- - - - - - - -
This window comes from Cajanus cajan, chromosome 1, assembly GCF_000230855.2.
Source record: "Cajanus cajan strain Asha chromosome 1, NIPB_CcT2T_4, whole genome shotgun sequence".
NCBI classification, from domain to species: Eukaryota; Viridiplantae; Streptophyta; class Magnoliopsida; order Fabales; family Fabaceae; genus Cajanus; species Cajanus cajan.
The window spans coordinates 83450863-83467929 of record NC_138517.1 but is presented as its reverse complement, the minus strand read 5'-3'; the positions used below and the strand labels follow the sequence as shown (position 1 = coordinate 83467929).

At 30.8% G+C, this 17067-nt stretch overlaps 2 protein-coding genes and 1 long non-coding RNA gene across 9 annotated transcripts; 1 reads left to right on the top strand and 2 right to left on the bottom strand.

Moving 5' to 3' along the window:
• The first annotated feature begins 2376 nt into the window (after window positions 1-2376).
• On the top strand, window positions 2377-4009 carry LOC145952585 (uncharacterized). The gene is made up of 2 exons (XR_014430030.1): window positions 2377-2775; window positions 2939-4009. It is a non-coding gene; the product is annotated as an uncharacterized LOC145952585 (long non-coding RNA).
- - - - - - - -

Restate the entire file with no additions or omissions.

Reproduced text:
This window comes from Cajanus cajan, chromosome 1, assembly GCF_000230855.2.
Source record: "Cajanus cajan strain Asha chromosome 1, NIPB_CcT2T_4, whole genome shotgun sequence".
NCBI classification, from domain to species: Eukaryota; Viridiplantae; Streptophyta; class Magnoliopsida; order Fabales; family Fabaceae; genus Cajanus; species Cajanus cajan.
The window spans coordinates 83450863-83467929 of record NC_138517.1 but is presented as its reverse complement, the minus strand read 5'-3'; the positions used below and the strand labels follow the sequence as shown (position 1 = coordinate 83467929).

At 30.8% G+C, this 17067-nt stretch overlaps 2 protein-coding genes and 1 long non-coding RNA gene across 9 annotated transcripts; 1 reads left to right on the top strand and 2 right to left on the bottom strand.

Moving 5' to 3' along the window:
• The first annotated feature begins 2376 nt into the window (after window positions 1-2376).
• On the top strand, window positions 2377-4009 carry LOC145952585 (uncharacterized). The gene is made up of 2 exons (XR_014430030.1): window positions 2377-2775; window positions 2939-4009. It is a non-coding gene; the product is annotated as an uncharacterized LOC145952585 (long non-coding RNA).